A survey and introduction to the foundations of study in Social and Cultural Anthropology: the study of human cultures both past and present. Students will be exposed to the holistic anthropological perspective and methods employed by anthropologists to study the diverse cultures of the world.
Holism in anthropology
Ethnocentrism and cultural relativism
Historical development of the concept of culture
Ethics in research involving human subjects
the importance of language in human perception and communication
modes of production
modes of exchange
sex, gender and sexual expression
critiques of biological and cultural determinism
environment, ecology and culture
additional themes such as language endangerment and revival and race and racism may be undertaken by individual instructors
Methods of Instruction
Small Group Discussion
Large Class Discussion
Case Study Analysis
Means of Assessment
Assessment will be based on course objectives and will be carried out in accordance with Douglas College policy. The instructor will provide a written course outline with section specific criteria during the first week of classes.
An example of a possible assessment scheme:
Reflection/Response Papers 30% (3x10%)
Research Paper 25%
Students may conduct resarch with human participants as part of their coursework in this class. Instructors for the course are responsible for ensuring that student research projects comply with College policies on ethical conduct for research involving human subjects.
At the conclusion of the course, successful students will be able to:
1. Outline the major subfields of anthropology and the importance of social and cultural anthropology within the broader perspective on humanity offered by the discipline.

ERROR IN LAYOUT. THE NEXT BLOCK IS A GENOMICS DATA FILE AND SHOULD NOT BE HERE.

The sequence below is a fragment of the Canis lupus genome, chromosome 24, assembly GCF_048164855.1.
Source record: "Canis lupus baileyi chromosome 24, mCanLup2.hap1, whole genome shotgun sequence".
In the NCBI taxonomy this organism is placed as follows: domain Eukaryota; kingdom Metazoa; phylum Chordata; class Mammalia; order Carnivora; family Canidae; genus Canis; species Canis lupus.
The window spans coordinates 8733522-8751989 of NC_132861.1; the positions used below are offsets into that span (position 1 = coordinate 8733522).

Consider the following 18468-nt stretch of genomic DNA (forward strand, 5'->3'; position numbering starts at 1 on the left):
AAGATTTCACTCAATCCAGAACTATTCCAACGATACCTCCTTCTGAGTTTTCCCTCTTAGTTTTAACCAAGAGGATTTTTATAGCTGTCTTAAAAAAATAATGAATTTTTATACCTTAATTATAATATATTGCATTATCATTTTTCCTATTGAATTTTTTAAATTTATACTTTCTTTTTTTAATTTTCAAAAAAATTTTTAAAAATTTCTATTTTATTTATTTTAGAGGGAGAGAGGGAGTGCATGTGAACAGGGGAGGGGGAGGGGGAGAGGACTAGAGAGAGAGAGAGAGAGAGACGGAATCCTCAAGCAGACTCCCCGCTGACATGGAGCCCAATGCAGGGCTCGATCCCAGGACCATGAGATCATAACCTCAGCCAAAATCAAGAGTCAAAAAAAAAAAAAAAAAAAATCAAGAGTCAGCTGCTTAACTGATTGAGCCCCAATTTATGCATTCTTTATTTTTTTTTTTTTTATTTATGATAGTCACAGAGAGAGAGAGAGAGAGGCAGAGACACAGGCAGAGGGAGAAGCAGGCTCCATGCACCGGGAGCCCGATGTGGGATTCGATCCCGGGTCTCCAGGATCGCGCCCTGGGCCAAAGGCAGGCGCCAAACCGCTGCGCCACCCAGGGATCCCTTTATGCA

2. Define key terms and concepts in social and cultural anthropology and claim experience in applying them to discussions of historical and contemporary research in the discipline.
3. Discuss the core methods in social and cultural anthropology.
4. Identify and reflect upon the ethical obligations of pursuing research involving human subjects both living and deceased.
5. Develop and deepen an appreciation for human diversity.
Course Guidelines for previous years are viewable by selecting the version desired. If you took this course and do not see a listing for the starting semester/year of the course, consider the previous version as the applicable version.
Below shows how this course and its credits transfer within the BC transfer system.
A course is considered university-transferable (UT) if it transfers to at least one of the five research universities in British Columbia: University of British Columbia; University of British Columbia-Okanagan; Simon Fraser University; University of Victoria; and the University of Northern British Columbia.
For more information on transfer visit the BC Transfer Guide and BCCAT websites.
If your course prerequisites indicate that you need an assessment, please see our Assessment page for more information.